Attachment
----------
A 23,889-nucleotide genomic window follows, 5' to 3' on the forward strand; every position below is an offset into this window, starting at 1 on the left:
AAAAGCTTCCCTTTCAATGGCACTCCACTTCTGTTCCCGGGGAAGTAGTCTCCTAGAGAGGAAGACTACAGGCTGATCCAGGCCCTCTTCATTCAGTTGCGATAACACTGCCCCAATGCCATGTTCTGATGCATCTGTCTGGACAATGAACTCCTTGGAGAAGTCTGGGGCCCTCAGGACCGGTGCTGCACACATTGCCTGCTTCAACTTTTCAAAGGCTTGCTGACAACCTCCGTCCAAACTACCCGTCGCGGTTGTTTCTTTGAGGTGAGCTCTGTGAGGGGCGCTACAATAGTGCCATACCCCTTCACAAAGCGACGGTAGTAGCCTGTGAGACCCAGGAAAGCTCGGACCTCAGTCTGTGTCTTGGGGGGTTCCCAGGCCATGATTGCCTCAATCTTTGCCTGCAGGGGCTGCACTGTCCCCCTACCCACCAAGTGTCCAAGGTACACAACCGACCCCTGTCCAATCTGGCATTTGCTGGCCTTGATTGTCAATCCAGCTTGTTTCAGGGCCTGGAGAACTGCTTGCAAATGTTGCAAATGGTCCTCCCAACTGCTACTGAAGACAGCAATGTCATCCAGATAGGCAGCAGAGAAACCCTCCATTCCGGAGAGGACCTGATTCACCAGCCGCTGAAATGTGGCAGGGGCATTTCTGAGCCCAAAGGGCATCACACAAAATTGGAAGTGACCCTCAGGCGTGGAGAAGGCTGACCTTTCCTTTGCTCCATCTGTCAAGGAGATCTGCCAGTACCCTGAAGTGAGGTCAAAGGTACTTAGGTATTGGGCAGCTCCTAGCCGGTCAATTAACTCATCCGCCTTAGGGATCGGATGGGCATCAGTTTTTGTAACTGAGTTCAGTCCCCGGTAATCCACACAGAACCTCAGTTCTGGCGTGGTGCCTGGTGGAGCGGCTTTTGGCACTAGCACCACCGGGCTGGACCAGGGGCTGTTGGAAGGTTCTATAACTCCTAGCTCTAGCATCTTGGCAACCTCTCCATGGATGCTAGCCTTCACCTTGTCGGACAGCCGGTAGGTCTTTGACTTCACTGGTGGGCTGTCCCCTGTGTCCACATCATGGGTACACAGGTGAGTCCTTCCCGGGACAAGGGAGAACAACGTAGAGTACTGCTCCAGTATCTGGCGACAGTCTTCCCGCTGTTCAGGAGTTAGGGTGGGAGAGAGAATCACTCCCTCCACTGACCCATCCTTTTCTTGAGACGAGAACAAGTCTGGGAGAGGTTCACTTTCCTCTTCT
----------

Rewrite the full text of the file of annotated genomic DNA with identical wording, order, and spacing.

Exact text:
A 23,889-nucleotide genomic window follows, 5' to 3' on the forward strand; every position below is an offset into this window, starting at 1 on the left:
AAAAGCTTCCCTTTCAATGGCACTCCACTTCTGTTCCCGGGGAAGTAGTCTCCTAGAGAGGAAGACTACAGGCTGATCCAGGCCCTCTTCATTCAGTTGCGATAACACTGCCCCAATGCCATGTTCTGATGCATCTGTCTGGACAATGAACTCCTTGGAGAAGTCTGGGGCCCTCAGGACCGGTGCTGCACACATTGCCTGCTTCAACTTTTCAAAGGCTTGCTGACAACCTCCGTCCAAACTACCCGTCGCGGTTGTTTCTTTGAGGTGAGCTCTGTGAGGGGCGCTACAATAGTGCCATACCCCTTCACAAAGCGACGGTAGTAGCCTGTGAGACCCAGGAAAGCTCGGACCTCAGTCTGTGTCTTGGGGGGTTCCCAGGCCATGATTGCCTCAATCTTTGCCTGCAGGGGCTGCACTGTCCCCCTACCCACCAAGTGTCCAAGGTACACAACCGACCCCTGTCCAATCTGGCATTTGCTGGCCTTGATTGTCAATCCAGCTTGTTTCAGGGCCTGGAGAACTGCTTGCAAATGTTGCAAATGGTCCTCCCAACTGCTACTGAAGACAGCAATGTCATCCAGATAGGCAGCAGAGAAACCCTCCATTCCGGAGAGGACCTGATTCACCAGCCGCTGAAATGTGGCAGGGGCATTTCTGAGCCCAAAGGGCATCACACAAAATTGGAAGTGACCCTCAGGCGTGGAGAAGGCTGACCTTTCCTTTGCTCCATCTGTCAAGGAGATCTGCCAGTACCCTGAAGTGAGGTCAAAGGTACTTAGGTATTGGGCAGCTCCTAGCCGGTCAATTAACTCATCCGCCTTAGGGATCGGATGGGCATCAGTTTTTGTAACTGAGTTCAGTCCCCGGTAATCCACACAGAACCTCAGTTCTGGCGTGGTGCCTGGTGGAGCGGCTTTTGGCACTAGCACCACCGGGCTGGACCAGGGGCTGTTGGAAGGTTCTATAACTCCTAGCTCTAGCATCTTGGCAACCTCTCCATGGATGCTAGCCTTCACCTTGTCGGACAGCCGGTAGGTCTTTGACTTCACTGGTGGGCTGTCCCCTGTGTCCACATCATGGGTACACAGGTGAGTCCTTCCCGGGACAAGGGAGAACAACGTAGAGTACTGCTCCAGTATCTGGCGACAGTCTTCCCGCTGTTCAGGAGTTAGGGTGGGAGAGAGAATCACTCCCTCCACTGACCCATCCTTTTCTTGAGACGAGAACAAGTCTGGGAGAGGTTCACTTTCCTCTTCT